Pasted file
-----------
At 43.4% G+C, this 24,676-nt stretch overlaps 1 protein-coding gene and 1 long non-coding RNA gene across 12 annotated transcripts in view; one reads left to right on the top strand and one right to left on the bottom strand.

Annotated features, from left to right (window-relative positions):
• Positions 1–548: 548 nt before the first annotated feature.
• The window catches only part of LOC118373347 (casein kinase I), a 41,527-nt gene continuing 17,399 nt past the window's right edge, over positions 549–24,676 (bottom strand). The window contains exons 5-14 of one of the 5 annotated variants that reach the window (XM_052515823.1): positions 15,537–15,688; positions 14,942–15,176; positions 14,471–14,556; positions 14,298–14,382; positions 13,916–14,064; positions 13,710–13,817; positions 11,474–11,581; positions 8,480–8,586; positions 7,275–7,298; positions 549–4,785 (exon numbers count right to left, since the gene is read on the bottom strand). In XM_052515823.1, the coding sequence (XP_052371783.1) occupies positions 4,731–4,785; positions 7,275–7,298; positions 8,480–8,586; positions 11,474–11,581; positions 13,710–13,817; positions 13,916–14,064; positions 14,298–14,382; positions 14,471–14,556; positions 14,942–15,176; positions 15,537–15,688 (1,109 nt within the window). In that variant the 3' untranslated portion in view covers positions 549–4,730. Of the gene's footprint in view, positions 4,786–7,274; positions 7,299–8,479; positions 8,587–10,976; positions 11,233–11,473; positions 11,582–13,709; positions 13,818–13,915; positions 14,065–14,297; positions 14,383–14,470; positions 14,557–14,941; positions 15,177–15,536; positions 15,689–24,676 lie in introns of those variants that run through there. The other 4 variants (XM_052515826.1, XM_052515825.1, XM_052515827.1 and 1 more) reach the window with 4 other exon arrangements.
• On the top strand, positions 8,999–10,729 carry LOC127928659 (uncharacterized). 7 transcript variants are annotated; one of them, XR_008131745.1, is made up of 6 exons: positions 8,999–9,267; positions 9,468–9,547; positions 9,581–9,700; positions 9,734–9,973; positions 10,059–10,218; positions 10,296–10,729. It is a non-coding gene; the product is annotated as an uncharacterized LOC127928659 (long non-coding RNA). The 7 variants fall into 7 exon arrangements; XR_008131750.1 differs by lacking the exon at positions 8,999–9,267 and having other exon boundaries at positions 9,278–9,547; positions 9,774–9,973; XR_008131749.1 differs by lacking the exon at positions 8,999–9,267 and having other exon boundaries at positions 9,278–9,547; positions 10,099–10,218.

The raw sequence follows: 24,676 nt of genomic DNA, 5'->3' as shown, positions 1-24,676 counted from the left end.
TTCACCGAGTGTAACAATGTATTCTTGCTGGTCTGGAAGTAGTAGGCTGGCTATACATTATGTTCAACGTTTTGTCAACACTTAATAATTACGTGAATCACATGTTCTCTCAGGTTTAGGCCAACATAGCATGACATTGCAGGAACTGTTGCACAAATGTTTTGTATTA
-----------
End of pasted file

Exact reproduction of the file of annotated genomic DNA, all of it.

At 43.4% G+C, this 24,676-nt stretch overlaps 1 protein-coding gene and 1 long non-coding RNA gene across 12 annotated transcripts in view; one reads left to right on the top strand and one right to left on the bottom strand.

Annotated features, from left to right (window-relative positions):
• Positions 1–548: 548 nt before the first annotated feature.
• The window catches only part of LOC118373347 (casein kinase I), a 41,527-nt gene continuing 17,399 nt past the window's right edge, over positions 549–24,676 (bottom strand). The window contains exons 5-14 of one of the 5 annotated variants that reach the window (XM_052515823.1): positions 15,537–15,688; positions 14,942–15,176; positions 14,471–14,556; positions 14,298–14,382; positions 13,916–14,064; positions 13,710–13,817; positions 11,474–11,581; positions 8,480–8,586; positions 7,275–7,298; positions 549–4,785 (exon numbers count right to left, since the gene is read on the bottom strand). In XM_052515823.1, the coding sequence (XP_052371783.1) occupies positions 4,731–4,785; positions 7,275–7,298; positions 8,480–8,586; positions 11,474–11,581; positions 13,710–13,817; positions 13,916–14,064; positions 14,298–14,382; positions 14,471–14,556; positions 14,942–15,176; positions 15,537–15,688 (1,109 nt within the window). In that variant the 3' untranslated portion in view covers positions 549–4,730. Of the gene's footprint in view, positions 4,786–7,274; positions 7,299–8,479; positions 8,587–10,976; positions 11,233–11,473; positions 11,582–13,709; positions 13,818–13,915; positions 14,065–14,297; positions 14,383–14,470; positions 14,557–14,941; positions 15,177–15,536; positions 15,689–24,676 lie in introns of those variants that run through there. The other 4 variants (XM_052515826.1, XM_052515825.1, XM_052515827.1 and 1 more) reach the window with 4 other exon arrangements.
• On the top strand, positions 8,999–10,729 carry LOC127928659 (uncharacterized). 7 transcript variants are annotated; one of them, XR_008131745.1, is made up of 6 exons: positions 8,999–9,267; positions 9,468–9,547; positions 9,581–9,700; positions 9,734–9,973; positions 10,059–10,218; positions 10,296–10,729. It is a non-coding gene; the product is annotated as an uncharacterized LOC127928659 (long non-coding RNA). The 7 variants fall into 7 exon arrangements; XR_008131750.1 differs by lacking the exon at positions 8,999–9,267 and having other exon boundaries at positions 9,278–9,547; positions 9,774–9,973; XR_008131749.1 differs by lacking the exon at positions 8,999–9,267 and having other exon boundaries at positions 9,278–9,547; positions 10,099–10,218.

The raw sequence follows: 24,676 nt of genomic DNA, 5'->3' as shown, positions 1-24,676 counted from the left end.
TTCACCGAGTGTAACAATGTATTCTTGCTGGTCTGGAAGTAGTAGGCTGGCTATACATTATGTTCAACGTTTTGTCAACACTTAATAATTACGTGAATCACATGTTCTCTCAGGTTTAGGCCAACATAGCATGACATTGCAGGAACTGTTGCACAAATGTTTTGTATTA